Friday, May 25, 2012

Group B Strep- What's Up with That?

Around 35 weeks of pregnancy, most women begin hearing the initials "GBS."  Standard protocol in the West is to have a pelvic exam that includes a swab which is tested for the presence of "Group B Strep," a bacteria that many of us carry around in our bodies in various concentrations at different times.  If a woman is "GBS+," meaning that she has Group B Strep bacteria colonizing her birth canal, she'll be told she will have to have IV antibiotics (usually one in the penicillin family, most often ampicillin) every four hours during labor and delivery, to keep her baby from getting a Group B Strep infection.  (Moms allergic to penicillins will likely receive vancomycin, cefazolin or clindamycin, depending on their care provider & situation.  These aren't as effective as penicillin & have their own risks.)  If a mom comes into the hospital too late or progresses too quickly to get the antibiotics, the babies are usually given antibiotics and have several blood samples drawn to ensure they aren't infected. Signs of early-onset Group B Strep infections in newborns include: fever or abnormally low body temperature, jaundice (yellowing of the skin and whites of the eyes), poor feeding, vomiting, seizures, difficulty in breathing, swelling of the abdomen, and bloody stools.

With Eowyn, I was tested and was GBS- (I didn't have any Group B Strep bacteria colonizing me at the time), so it wasn't an issue.  This time around, I had the option to not have a GBS test done, as well as having an interest as a doula in the issue.  So... I set off researching.  First off, I wanted to know the risks of having GBS and not being treated.  Second, I wanted to know the risks of standard practice (IV antibiotics to all GBS moms).  Thirdly, I wondered if there were more selective, less invasive means of treating GBS (if it needed to be treated), both before birth, and after birth.  Lastly, I wondered what steps could be taken to help babies and moms treated in the standard way.  Here's what I've found out!

First off, I wanted to know the risks of having GBS and not being treated.  
About 10-30% of all women have GBS colonizations (and generally have no symptoms). I'll use 25% as a steady figure:  1 in 4 moms are GBS+. According to CDC estimates, without treatment only 1-2% born to moms with GBS will become infected (2% of 25% is 0.5%, or 1 out of 200 babies), and of those, 6% will die.  So death is a risk of about 3 in 10,000 babies born to GBS+ moms with no treatment.  Infections in newborns are never good things-- GBS infections affect the brain, spinal cord, or lungs.  The risk of a baby getting a GBS infection goes up if the mom has a long labor (18+ hours with water broken), a fever above 100.4 in labor, or goes into labor before 37 weeks.  For perspective, about 1 in 150 of all delivering moms in the US will have some form of placental abruption, and 1 in 300 will have a prolapsed umbilical cord.

Second, I wanted to know the risks of standard practice (IV antibiotics to all GBS moms).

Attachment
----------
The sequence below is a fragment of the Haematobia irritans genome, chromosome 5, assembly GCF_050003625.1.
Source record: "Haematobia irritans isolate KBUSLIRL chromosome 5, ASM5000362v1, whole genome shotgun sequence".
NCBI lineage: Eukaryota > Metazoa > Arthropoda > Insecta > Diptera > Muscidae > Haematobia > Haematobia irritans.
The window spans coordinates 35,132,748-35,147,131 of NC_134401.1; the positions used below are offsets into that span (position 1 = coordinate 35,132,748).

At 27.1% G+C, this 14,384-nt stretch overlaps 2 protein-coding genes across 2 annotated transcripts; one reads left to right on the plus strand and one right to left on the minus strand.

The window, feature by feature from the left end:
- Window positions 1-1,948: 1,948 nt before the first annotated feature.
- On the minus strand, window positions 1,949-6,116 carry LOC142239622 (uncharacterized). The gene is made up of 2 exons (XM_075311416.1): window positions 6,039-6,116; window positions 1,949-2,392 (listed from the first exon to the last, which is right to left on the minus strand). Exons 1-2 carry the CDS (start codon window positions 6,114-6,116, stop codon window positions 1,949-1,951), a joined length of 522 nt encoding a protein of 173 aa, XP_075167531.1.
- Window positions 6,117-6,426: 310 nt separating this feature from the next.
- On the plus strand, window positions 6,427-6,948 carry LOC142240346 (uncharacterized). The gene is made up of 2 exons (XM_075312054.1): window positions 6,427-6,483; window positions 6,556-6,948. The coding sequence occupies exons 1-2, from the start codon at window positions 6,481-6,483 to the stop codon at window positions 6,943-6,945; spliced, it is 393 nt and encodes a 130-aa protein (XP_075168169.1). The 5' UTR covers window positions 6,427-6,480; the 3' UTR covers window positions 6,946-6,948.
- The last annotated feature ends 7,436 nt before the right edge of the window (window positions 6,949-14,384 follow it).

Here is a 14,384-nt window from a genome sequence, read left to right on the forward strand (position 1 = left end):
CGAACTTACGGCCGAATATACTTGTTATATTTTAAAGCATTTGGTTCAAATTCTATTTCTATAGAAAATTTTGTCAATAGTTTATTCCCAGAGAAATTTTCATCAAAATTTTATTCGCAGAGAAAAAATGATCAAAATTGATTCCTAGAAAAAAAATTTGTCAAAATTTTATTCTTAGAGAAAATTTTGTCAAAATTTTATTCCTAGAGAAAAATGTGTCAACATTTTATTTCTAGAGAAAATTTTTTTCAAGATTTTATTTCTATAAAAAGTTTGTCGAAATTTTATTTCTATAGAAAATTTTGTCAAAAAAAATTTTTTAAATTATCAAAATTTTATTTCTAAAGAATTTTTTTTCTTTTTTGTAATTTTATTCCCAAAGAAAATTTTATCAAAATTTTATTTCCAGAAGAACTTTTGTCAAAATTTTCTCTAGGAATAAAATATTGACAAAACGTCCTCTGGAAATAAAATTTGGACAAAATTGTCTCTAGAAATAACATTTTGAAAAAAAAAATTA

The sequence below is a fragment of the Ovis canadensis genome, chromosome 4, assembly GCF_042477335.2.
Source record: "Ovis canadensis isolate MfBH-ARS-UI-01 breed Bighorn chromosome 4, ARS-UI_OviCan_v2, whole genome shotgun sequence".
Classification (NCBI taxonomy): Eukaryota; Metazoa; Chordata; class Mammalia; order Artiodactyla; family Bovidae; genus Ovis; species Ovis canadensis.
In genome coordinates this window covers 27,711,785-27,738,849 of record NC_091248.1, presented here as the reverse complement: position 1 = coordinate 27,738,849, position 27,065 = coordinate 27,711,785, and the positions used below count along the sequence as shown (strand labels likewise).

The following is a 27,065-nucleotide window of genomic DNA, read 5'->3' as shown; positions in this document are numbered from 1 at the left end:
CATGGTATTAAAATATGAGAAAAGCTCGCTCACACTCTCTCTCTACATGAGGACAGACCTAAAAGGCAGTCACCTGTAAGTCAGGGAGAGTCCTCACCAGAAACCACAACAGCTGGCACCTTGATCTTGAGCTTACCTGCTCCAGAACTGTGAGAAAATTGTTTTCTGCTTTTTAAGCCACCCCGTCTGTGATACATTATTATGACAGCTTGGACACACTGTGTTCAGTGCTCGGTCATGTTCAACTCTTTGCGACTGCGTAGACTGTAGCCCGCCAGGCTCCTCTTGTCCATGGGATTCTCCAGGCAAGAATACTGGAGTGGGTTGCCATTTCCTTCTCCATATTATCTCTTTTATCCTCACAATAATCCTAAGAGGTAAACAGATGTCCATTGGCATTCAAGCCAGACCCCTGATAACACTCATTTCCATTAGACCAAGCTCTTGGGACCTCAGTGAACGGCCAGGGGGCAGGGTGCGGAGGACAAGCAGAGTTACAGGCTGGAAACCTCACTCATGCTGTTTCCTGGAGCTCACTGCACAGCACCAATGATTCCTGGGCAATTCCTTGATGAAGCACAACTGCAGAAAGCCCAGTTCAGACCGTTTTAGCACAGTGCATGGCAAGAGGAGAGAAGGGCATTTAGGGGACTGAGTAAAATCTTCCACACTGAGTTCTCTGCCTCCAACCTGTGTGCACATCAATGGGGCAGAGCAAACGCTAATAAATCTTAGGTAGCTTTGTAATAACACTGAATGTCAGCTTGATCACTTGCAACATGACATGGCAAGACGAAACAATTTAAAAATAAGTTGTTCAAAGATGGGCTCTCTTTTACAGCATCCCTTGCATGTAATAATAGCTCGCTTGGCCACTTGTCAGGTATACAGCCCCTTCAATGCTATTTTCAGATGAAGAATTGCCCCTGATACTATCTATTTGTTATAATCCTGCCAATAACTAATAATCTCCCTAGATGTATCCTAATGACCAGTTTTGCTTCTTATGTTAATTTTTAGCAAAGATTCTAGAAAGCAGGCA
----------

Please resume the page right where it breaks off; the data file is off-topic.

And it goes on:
my belly at 35 weeks
IV antibiotics are a pretty big gun to pull out, as they kill bacteria that we need.  Not only are there thousands of beneficial bacteria in our bodies, they are all over our bodies!  They help us digest our food all along the digestive tract, they act as our immune system's main line of defense, they are our main source of Vitamin K, they keep harmful yeast and bacteria in check on our skin, in our guts, in our ears & sinuses, in our urinary tracts, and in the female reproductive tract.  Wiping them ALL out is pretty drastic-- we've heard a lot about the dangers of overusing antibiotics lately.  From yeast infections to weight gain to chronic gastrointestinal problems to super bugs, killing off all the little guys in our bodies opens us up to a whole new can of, umm... bacterial worms. :)  New babies especially need to receive a healthy dose of bacterial flora as they journey into the world, so that they are able to digest food properly and begin to form their own defense mechanisms against pathogens.  They get this through their eyes, nose, mouth, and skin as they are born, and later through breast milk. If they are born to a mom whose bacterial eco-system has just been severely thrown off-balance by antibiotics, they aren't going to be able to get that colonization, and it will take weeks for her breast-milk to return to normal --provided she doesn't get a yeast infection in the meantime.  What about the baby who is born during IV antibiotics who is also formula-fed?  Has anyone ever tried to nurse with thrush (a yeast infection)?  NOT FUN.  Obviously, the risk of dying from an infection is more severe than the risk of starting off life with bacterial imbalances, but if the risk of dying of infection is so low in the first place, yet a fourth of all moms and their babies are being put on IV antibiotics, it bears considering.

Another, more dramatic risk of the antibiotics, is the risk of anaphylactic (allergic) reaction-- this can happen even if a mom's never reacted to a drug allergically before, at about a 1 in 10,000 rate.  These cases put both mom and baby at a very real risk of dying.  I'll quote again from an overview of the topic in Mothering magazine: